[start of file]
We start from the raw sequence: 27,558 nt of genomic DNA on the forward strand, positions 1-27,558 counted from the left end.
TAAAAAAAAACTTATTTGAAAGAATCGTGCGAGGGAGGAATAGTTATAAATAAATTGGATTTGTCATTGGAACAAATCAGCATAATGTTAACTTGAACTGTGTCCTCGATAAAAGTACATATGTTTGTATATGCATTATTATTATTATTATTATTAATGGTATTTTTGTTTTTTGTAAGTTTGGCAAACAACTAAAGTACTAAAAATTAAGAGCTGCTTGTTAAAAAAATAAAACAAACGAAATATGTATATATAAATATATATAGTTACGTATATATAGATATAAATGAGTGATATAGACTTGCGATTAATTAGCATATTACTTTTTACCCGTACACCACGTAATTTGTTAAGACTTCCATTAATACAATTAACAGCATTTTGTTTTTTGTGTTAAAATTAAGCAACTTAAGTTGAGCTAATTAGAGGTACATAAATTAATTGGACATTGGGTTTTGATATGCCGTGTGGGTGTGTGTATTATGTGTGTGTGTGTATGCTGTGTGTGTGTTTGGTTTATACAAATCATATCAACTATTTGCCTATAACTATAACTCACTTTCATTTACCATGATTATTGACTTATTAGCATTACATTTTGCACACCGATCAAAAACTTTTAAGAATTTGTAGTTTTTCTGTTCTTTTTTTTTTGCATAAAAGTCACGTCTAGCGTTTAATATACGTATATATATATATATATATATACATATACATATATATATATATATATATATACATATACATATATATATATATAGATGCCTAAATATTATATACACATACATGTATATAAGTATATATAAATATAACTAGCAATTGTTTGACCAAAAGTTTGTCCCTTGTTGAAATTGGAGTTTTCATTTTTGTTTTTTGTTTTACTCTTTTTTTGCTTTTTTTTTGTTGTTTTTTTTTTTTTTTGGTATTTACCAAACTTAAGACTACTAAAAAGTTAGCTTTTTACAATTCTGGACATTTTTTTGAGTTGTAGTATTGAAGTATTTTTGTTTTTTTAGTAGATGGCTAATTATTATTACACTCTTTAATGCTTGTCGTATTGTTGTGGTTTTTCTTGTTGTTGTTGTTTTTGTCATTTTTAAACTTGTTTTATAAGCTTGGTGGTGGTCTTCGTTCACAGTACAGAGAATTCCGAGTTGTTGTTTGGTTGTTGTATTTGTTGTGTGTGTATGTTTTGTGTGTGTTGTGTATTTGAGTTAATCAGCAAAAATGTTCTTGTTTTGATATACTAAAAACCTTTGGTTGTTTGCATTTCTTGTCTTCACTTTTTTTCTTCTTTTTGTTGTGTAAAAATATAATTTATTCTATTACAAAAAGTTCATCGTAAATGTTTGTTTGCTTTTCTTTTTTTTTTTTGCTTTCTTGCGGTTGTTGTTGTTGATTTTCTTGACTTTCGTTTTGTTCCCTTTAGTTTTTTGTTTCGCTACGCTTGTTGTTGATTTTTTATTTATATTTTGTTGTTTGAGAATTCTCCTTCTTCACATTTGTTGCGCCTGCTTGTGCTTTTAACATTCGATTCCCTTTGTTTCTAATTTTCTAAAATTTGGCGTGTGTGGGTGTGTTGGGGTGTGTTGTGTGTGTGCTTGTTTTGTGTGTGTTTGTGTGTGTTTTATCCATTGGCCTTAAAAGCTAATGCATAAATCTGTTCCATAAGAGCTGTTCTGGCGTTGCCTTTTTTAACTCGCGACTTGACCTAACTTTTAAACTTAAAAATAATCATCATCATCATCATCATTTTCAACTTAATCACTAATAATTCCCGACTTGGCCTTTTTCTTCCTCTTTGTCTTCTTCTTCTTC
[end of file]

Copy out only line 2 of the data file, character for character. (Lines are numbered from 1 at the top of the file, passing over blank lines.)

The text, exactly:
TAAAAAAAAACTTATTTGAAAGAATCGTGCGAGGGAGGAATAGTTATAAATAAATTGGATTTGTCATTGGAACAAATCAGCATAATGTTAACTTGAACTGTGTCCTCGATAAAAGTACATATGTTTGTATATGCATTATTATTATTATTATTATTAATGGTATTTTTGTTTTTTGTAAGTTTGGCAAACAACTAAAGTACTAAAAATTAAGAGCTGCTTGTTAAAAAAATAAAACAAACGAAATATGTATATATAAATATATATAGTTACGTATATATAGATATAAATGAGTGATATAGACTTGCGATTAATTAGCATATTACTTTTTACCCGTACACCACGTAATTTGTTAAGACTTCCATTAATACAATTAACAGCATTTTGTTTTTTGTGTTAAAATTAAGCAACTTAAGTTGAGCTAATTAGAGGTACATAAATTAATTGGACATTGGGTTTTGATATGCCGTGTGGGTGTGTGTATTATGTGTGTGTGTGTATGCTGTGTGTGTGTTTGGTTTATACAAATCATATCAACTATTTGCCTATAACTATAACTCACTTTCATTTACCATGATTATTGACTTATTAGCATTACATTTTGCACACCGATCAAAAACTTTTAAGAATTTGTAGTTTTTCTGTTCTTTTTTTTTTGCATAAAAGTCACGTCTAGCGTTTAATATACGTATATATATATATATATATATACATATACATATATATATATATATATATATACATATACATATATATATATATAGATGCCTAAATATTATATACACATACATGTATATAAGTATATATAAATATAACTAGCAATTGTTTGACCAAAAGTTTGTCCCTTGTTGAAATTGGAGTTTTCATTTTTGTTTTTTGTTTTACTCTTTTTTTGCTTTTTTTTTGTTGTTTTTTTTTTTTTTTGGTATTTACCAAACTTAAGACTACTAAAAAGTTAGCTTTTTACAATTCTGGACATTTTTTTGAGTTGTAGTATTGAAGTATTTTTGTTTTTTTAGTAGATGGCTAATTATTATTACACTCTTTAATGCTTGTCGTATTGTTGTGGTTTTTCTTGTTGTTGTTGTTTTTGTCATTTTTAAACTTGTTTTATAAGCTTGGTGGTGGTCTTCGTTCACAGTACAGAGAATTCCGAGTTGTTGTTTGGTTGTTGTATTTGTTGTGTGTGTATGTTTTGTGTGTGTTGTGTATTTGAGTTAATCAGCAAAAATGTTCTTGTTTTGATATACTAAAAACCTTTGGTTGTTTGCATTTCTTGTCTTCACTTTTTTTCTTCTTTTTGTTGTGTAAAAATATAATTTATTCTATTACAAAAAGTTCATCGTAAATGTTTGTTTGCTTTTCTTTTTTTTTTTTGCTTTCTTGCGGTTGTTGTTGTTGATTTTCTTGACTTTCGTTTTGTTCCCTTTAGTTTTTTGTTTCGCTACGCTTGTTGTTGATTTTTTATTTATATTTTGTTGTTTGAGAATTCTCCTTCTTCACATTTGTTGCGCCTGCTTGTGCTTTTAACATTCGATTCCCTTTGTTTCTAATTTTCTAAAATTTGGCGTGTGTGGGTGTGTTGGGGTGTGTTGTGTGTGTGCTTGTTTTGTGTGTGTTTGTGTGTGTTTTATCCATTGGCCTTAAAAGCTAATGCATAAATCTGTTCCATAAGAGCTGTTCTGGCGTTGCCTTTTTTAACTCGCGACTTGACCTAACTTTTAAACTTAAAAATAATCATCATCATCATCATCATTTTCAACTTAATCACTAATAATTCCCGACTTGGCCTTTTTCTTCCTCTTTGTCTTCTTCTTCTTC